Oncotarget

Research Papers:

The hypoxia-activated prodrug evofosfamide in combination with multiple regimens of radiotherapy

Katarzyna J. Nytko, Ivo Grgic, Sabine Bender, Janosch Ott, Matthias Guckenberger, Oliver Riesterer and Martin Pruschy _

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Oncotarget. 2017; 8:23702-23712. https://doi.org/10.18632/oncotarget.15784

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Abstract

Katarzyna J. Nytko1,2, Ivo Grgic1,2, Sabine Bender1, Janosch Ott1, Matthias Guckenberger3, Oliver Riesterer2,3, Martin Pruschy1,2

1Laboratory for Applied Radiobiology, Department of Radiation Oncology, University Hospital Zurich, Zurich, Switzerland

2Clinical Research Priority Program “Tumor Oxygenation”, Zurich, Switzerland

3Department of Radiation Oncology, University Hospital Zurich, Zurich, Switzerland

Correspondence to:

Martin Pruschy, email: martin.pruschy@usz.ch

Keywords: evofosfamide, TH-302, hypoxia-activated prodrug, ionizing radiation, P450 oxidoreductase

Received: June 29, 2016     Accepted: February 06, 2017     Published: February 28, 2017

ABSTRACT

The promising treatment combination of ionizing radiation (IR) with a hypoxia-activated prodrug (HAP) is based on biological cooperation. Here we investigated the hypoxia-activated prodrug evofosfamide in combination with different treatment regimens of IR against lung A549- and head&neck UT-SCC-14-derived tumor xenografts. DNA damage-related endpoints and clonogenic cell survival of A549 and UT-SCC-14 carcinoma cells were probed under normoxia and hypoxia.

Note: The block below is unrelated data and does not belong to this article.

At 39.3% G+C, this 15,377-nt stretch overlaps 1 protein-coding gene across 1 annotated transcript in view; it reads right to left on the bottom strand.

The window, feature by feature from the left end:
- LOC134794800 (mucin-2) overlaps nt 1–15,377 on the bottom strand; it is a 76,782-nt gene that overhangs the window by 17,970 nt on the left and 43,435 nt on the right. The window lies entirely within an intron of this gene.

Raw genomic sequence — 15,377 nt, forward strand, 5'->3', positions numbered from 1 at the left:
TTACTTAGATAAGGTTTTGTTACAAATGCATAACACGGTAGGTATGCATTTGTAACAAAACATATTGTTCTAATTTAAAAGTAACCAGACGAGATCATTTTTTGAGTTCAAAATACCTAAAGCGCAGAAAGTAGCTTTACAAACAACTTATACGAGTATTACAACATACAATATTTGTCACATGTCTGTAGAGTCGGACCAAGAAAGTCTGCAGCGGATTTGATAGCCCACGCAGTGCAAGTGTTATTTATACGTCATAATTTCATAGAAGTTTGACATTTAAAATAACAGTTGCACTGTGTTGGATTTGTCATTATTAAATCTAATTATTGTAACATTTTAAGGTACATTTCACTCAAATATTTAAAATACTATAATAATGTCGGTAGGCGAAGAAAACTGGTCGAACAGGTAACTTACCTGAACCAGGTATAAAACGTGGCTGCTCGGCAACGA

Evofosfamide (TH-302) induced DNA-damage and a dose-dependent antiproliferative response in A549 cells on cellular pretreatment under hypoxia, and supra-additively reduced clonogenic survival in combination with IR. Concomitant treatment of A549-derived tumor xenografts with evofosfamide and fractionated irradiation induced the strongest treatment response in comparison to the corresponding neoadjuvant and adjuvant regimens. Adjuvant evofosfamide was more potent than concomitant and neoadjuvant evofosfamide when combined with a single high dose of IR. Hypoxic UT-SCC-14 cells and tumor xenografts thereof were resistant to evofosfamide alone and in combination with IR, most probably due to reduced P450 oxidoreductase expression, which might act as major predictive determinant of sensitivity to HAPs.

In conclusion, evofosfamide with IR is a potent combined treatment modality against hypoxic tumors. However, the efficacy and the therapeutic outcome of this combined treatment modality is, as indicated here in preclinical tumor models, dependent on scheduling parameters and tumor type, which is most probably related to the status of respective HAP-activating oxidoreductases. Further biomarker development is necessary for the launch of successful clinical trials.


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